• In-store monitoring – real-time monitoring of processes and shopping habits of customers to identify bottlenecks and generate process efficiencies

Supply chain

  • Supply-chain resilience – forecast demand variability, monitor and predict potential disruptions, and
    support warehousing, labour, and space management
  • Inbound/outbound freight optimisation – optimise transport routes (including returns), real-time in-transit inventory allocation


  • Space management – optimisation of range based on customer preferences and available space
  • Real-time inventory management – visibility of re-stocking time frame to anticipate changes
  • Automated ordering and replenishing – auto restocking based on thresholds, lead/lag indicators and
  • Automated competitor price sourcing and matching – processing competitor pricing data and dynamic updating of prices

Buying and forecasting

  • Demand forecasting – forecast site performance and product demand
  • New product introduction – manage forecasts and planning of new products, analyse sales and non-sales related demographic data

How to jump-start your AI agenda

Across the organisation, AI can complement experienced retail team members by providing personalised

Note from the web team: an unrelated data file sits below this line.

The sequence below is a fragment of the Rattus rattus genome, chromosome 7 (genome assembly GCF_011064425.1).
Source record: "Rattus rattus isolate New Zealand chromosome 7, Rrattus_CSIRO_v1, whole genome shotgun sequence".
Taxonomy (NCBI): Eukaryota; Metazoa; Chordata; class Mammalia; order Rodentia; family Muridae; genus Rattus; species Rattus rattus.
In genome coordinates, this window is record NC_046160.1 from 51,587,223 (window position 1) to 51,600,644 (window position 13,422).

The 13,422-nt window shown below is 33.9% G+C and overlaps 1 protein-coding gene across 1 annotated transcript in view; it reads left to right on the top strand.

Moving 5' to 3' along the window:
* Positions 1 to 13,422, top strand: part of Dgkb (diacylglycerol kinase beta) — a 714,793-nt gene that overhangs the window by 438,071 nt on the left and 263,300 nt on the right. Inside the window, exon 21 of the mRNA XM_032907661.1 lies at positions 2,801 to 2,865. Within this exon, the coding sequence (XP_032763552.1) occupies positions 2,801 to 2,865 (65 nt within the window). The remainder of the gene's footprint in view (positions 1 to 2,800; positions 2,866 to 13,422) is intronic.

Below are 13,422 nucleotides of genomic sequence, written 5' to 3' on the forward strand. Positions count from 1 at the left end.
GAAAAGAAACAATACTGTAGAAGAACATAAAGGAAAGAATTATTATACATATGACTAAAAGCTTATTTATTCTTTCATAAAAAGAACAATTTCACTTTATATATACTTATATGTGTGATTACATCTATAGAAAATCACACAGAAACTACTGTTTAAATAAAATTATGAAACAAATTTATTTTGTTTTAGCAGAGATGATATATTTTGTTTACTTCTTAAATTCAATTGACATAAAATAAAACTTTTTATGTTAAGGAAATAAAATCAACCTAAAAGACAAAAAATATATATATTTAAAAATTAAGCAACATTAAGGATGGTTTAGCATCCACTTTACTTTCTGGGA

recommendations on next actions for customers based on predicted outcomes and transform the team-
scheduling process to focus on having the right team member in the right location at the right time.

To jump-start your AI agenda, there are four key actions you can consider now:

  1. Assemble and organise your data to get a robust foundation for AI now and into the future.
  2. Develop a responsible AI framework to govern your use cases and consider the ethical implications.
  3. Create a backlog of use cases to experiment and accelerate.
  4. Identify and acquire the right talent across business and technical roles.

By Brad Daffy, Partner, Powered Data & AI, KPMG Australia

This story first appeared in the 2024 Australian Retail Outlook.